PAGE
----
Meet John M. Studebaker

John Mohler StudebakerJohn Mohler “J.M.” Studebaker was born October 10, 1833 in Adams County, Pennsylvania. His family moved to Ashland, Ohio, when he was a small boy, and like his brothers Henry and Clement he learned the blacksmith and wagon making trades from his father.

He arrived in South Bend in the winter of 1852 and took work cutting wood, chopping up to two cords a day. In 1853, J.M. departed for California to prospect for gold and arrived in Hangtown (Placerville) California five months later. Once out west, he took work with Madison, Indiana native and blacksmith H.L. Hinds making wheelbarrows.

By 1858, J.M. had amassed $7,000 from his wheelbarrow sales. He returned to South Bend and bought out Henry Studebaker’s share of the family firm. J.M. spent much of his time managing the wagon-making side of the business.

On January 2, 1860, J.M. married Ms. Mary Jane Stull. A planned honeymoon trip to Chicago was cancelled due to extremely cold weather. Instead, the young couple honeymooned in Goshen with Peter Studebaker and his wife. J.M and Mary had three children, Lillie, Grace, and John Mohler, Jr.

J.M. owned significant amounts of land in and around South Bend. His Sunnyside farm on South Bend’s east side spanned many acres and was home to his mansion of the same name. In civic affairs, J.M. took an active interest in promoting and growing the area’s parks system. In 1889, J.M. approached the city of South Bend with an offer of riverfront land near the present day Indiana University-South Bend for park use. South Bend’s Howard Park benefited from both cash and land contributions from Mr. and Mrs. Studebaker, and in 1906 the family underwrote the $25,000 cost of Howard Park’s new fountain. South Bend’s YMCA received a new home in the early 1900s through the generosity of J.M. Studebaker, who contributed funds for a new building in memory of his brothers. The brothers were long-time supporters of the “Y.” Clement Studebaker was its first president, and the first organizational meeting was held at J.M. Studebaker’s house.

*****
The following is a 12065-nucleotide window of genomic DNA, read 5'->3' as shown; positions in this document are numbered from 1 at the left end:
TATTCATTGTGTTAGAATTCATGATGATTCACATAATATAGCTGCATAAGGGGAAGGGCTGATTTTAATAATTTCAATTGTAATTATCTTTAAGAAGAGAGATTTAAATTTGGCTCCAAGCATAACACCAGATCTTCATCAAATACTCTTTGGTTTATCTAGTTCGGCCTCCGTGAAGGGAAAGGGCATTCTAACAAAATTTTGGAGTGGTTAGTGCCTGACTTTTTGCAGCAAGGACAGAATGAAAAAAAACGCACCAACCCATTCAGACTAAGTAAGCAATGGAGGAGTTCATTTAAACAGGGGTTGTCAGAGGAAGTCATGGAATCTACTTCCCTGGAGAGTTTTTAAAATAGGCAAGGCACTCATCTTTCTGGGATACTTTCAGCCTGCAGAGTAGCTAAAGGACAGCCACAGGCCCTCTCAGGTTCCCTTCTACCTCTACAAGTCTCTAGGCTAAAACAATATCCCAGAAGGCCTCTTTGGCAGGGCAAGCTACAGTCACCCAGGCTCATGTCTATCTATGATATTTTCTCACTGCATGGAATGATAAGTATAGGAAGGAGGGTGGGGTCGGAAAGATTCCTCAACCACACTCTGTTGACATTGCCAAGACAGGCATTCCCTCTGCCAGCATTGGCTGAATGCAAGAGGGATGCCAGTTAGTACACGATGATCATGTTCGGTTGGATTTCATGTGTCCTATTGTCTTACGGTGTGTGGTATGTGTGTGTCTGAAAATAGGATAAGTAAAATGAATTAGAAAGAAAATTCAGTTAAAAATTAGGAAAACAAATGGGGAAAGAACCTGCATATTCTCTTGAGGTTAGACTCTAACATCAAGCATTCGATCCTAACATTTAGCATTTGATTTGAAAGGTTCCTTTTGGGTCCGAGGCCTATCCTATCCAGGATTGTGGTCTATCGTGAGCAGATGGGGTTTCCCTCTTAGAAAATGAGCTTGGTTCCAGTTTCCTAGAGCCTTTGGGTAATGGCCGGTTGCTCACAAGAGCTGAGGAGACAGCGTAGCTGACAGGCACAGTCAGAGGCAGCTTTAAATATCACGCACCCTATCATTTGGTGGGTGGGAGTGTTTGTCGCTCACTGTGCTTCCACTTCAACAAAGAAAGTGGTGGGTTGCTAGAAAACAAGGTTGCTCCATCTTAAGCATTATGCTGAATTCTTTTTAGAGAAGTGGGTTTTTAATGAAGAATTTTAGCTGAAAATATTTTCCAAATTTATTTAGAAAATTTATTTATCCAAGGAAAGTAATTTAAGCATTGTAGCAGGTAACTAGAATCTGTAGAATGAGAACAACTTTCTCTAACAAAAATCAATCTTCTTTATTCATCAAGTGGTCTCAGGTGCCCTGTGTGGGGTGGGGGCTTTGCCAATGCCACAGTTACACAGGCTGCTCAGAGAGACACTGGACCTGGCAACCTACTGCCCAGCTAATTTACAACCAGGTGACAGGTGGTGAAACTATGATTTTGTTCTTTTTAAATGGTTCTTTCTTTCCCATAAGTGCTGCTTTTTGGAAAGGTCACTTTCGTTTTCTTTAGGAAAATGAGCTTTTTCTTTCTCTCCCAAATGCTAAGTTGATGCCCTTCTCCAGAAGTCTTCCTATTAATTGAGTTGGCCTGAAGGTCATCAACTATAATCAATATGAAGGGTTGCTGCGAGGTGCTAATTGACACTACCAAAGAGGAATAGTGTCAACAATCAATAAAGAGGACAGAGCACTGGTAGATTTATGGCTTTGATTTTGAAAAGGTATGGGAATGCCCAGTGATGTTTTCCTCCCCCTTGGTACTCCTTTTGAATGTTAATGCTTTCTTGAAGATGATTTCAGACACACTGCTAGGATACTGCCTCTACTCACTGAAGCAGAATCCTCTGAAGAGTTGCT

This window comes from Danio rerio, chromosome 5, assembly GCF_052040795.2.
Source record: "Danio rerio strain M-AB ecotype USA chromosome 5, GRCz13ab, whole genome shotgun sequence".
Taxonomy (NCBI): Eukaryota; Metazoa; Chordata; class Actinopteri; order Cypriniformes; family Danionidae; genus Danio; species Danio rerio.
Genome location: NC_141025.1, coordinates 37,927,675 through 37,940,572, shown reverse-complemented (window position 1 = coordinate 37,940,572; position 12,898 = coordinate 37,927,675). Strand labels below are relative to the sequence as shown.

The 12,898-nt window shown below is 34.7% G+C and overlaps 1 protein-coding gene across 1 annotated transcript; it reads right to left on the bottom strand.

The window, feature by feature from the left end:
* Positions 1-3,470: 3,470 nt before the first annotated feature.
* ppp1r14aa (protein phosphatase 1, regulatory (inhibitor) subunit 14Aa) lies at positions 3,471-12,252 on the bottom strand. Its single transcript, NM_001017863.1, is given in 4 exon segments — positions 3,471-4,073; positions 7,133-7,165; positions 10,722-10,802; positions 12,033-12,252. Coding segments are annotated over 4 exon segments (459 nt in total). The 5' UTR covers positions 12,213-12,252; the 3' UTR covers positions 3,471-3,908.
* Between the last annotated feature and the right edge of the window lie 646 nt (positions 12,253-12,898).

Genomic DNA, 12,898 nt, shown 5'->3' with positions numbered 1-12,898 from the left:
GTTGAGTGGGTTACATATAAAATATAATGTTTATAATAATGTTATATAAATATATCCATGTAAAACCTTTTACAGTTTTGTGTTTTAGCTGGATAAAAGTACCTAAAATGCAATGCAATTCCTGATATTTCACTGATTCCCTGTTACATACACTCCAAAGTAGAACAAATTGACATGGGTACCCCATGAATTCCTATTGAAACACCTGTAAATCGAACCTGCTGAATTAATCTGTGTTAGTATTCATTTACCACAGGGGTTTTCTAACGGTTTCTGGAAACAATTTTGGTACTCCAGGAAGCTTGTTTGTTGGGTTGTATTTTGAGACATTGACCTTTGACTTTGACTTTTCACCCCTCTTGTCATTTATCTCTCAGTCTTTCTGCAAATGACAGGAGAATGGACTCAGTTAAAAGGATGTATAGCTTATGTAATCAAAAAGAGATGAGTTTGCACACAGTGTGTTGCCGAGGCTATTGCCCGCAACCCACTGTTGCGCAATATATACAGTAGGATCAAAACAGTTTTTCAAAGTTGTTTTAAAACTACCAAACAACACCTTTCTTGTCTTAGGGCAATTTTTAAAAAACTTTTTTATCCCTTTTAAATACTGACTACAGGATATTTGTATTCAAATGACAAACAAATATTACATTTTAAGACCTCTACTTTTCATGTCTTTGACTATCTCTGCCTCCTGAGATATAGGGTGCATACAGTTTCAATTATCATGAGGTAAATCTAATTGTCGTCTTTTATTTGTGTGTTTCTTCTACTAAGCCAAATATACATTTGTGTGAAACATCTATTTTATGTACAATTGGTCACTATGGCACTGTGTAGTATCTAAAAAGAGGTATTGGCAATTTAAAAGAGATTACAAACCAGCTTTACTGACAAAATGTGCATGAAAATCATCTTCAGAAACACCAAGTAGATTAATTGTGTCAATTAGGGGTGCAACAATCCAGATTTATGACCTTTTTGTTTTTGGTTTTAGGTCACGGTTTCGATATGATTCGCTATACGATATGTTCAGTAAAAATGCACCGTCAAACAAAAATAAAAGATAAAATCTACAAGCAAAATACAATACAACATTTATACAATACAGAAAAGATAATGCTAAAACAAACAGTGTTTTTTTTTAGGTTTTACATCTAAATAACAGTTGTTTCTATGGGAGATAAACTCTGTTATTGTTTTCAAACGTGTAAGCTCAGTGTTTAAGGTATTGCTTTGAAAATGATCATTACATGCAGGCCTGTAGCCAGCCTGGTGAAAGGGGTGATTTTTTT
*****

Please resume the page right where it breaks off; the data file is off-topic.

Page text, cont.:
Although raised as a Dunkard, in his adult life J.M. Studebaker was a Presbyterian and freely gave in support of his congregation. His helped fund construction of South Bend’s First Presbyterian Church, which still stands at the corner of Washington and Lafayette streets.

J.M Studebaker lived to 84 years of age. In his later years he was named Honorary President of the Studebaker Corporation, and went into the office nearly every day until his health no longer allowed. John Mohler Studebaker passed away at his home on March 16, 1917 at 11:00 p.m. He is buried in Riverview Cemetery in South Bend.

About this Series

Check out our series of articles called Meet the Studebakers!  This series is based upon a Museum exhibition featured in 2015.